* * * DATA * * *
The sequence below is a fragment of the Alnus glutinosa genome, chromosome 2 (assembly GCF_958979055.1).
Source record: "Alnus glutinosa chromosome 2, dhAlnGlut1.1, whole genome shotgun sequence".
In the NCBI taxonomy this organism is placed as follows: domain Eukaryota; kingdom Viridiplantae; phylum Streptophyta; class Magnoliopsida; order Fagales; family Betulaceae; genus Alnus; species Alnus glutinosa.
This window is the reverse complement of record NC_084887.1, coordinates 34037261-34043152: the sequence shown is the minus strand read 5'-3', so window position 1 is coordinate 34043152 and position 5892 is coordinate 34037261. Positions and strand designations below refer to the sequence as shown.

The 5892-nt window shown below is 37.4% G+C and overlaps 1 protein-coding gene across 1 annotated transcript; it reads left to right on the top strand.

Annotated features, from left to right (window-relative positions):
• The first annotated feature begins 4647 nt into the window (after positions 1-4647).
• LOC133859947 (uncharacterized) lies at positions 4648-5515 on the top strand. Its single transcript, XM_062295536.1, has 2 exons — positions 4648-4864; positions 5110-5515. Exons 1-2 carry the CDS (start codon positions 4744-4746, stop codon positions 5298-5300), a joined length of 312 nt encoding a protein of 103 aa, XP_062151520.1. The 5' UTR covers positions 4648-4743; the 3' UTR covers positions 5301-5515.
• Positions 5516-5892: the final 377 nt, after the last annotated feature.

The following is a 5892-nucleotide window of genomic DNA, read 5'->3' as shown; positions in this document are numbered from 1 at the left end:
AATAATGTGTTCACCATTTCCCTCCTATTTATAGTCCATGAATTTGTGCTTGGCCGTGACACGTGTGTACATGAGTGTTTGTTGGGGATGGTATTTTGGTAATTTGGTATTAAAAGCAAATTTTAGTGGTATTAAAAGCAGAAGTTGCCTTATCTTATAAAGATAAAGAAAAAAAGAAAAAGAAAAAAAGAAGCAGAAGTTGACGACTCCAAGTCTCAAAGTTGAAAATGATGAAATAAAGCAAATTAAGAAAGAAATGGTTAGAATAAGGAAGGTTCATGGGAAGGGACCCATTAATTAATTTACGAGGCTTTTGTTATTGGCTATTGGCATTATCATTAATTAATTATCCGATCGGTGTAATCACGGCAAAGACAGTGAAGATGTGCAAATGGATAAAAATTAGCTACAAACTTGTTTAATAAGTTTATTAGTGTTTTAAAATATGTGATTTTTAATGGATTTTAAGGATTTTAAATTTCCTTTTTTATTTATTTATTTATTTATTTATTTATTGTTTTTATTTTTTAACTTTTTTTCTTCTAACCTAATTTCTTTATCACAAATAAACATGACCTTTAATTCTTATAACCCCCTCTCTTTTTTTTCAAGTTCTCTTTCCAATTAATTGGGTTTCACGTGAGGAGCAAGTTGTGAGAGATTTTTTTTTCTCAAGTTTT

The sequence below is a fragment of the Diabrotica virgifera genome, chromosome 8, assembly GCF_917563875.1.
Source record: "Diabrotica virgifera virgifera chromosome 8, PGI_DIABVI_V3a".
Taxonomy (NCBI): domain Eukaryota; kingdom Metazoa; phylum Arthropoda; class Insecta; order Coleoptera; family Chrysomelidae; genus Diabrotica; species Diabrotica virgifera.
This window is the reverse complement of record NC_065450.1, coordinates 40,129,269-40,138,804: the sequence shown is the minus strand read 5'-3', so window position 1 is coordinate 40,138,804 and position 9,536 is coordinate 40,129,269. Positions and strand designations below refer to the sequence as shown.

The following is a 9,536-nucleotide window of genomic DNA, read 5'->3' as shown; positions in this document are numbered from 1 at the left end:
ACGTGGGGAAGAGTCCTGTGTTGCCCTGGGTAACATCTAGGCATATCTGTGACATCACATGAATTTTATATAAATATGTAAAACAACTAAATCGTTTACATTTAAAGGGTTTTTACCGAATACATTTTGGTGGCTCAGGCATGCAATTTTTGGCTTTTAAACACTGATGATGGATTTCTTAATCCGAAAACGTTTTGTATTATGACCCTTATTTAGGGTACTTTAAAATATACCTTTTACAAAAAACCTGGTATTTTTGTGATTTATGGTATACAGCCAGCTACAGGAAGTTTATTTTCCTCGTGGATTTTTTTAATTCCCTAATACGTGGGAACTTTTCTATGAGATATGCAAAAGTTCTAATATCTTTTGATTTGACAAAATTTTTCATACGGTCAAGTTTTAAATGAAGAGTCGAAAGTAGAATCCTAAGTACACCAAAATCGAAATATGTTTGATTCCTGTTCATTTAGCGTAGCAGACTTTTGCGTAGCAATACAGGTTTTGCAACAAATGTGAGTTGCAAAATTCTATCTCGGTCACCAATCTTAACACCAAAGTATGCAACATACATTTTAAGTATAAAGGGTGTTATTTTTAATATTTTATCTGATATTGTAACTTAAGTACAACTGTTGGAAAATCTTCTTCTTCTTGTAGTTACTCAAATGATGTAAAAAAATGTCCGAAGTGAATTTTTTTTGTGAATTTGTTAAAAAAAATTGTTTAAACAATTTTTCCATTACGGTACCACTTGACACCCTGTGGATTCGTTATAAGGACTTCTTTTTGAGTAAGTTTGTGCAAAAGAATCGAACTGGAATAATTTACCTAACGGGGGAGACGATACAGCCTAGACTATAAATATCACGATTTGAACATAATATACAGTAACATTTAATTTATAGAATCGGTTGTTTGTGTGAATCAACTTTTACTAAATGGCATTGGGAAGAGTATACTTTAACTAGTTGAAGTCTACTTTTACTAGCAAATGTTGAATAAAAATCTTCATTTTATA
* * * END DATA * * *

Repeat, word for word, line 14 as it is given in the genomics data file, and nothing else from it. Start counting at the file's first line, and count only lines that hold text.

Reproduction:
Taxonomy (NCBI): domain Eukaryota; kingdom Metazoa; phylum Arthropoda; class Insecta; order Coleoptera; family Chrysomelidae; genus Diabrotica; species Diabrotica virgifera.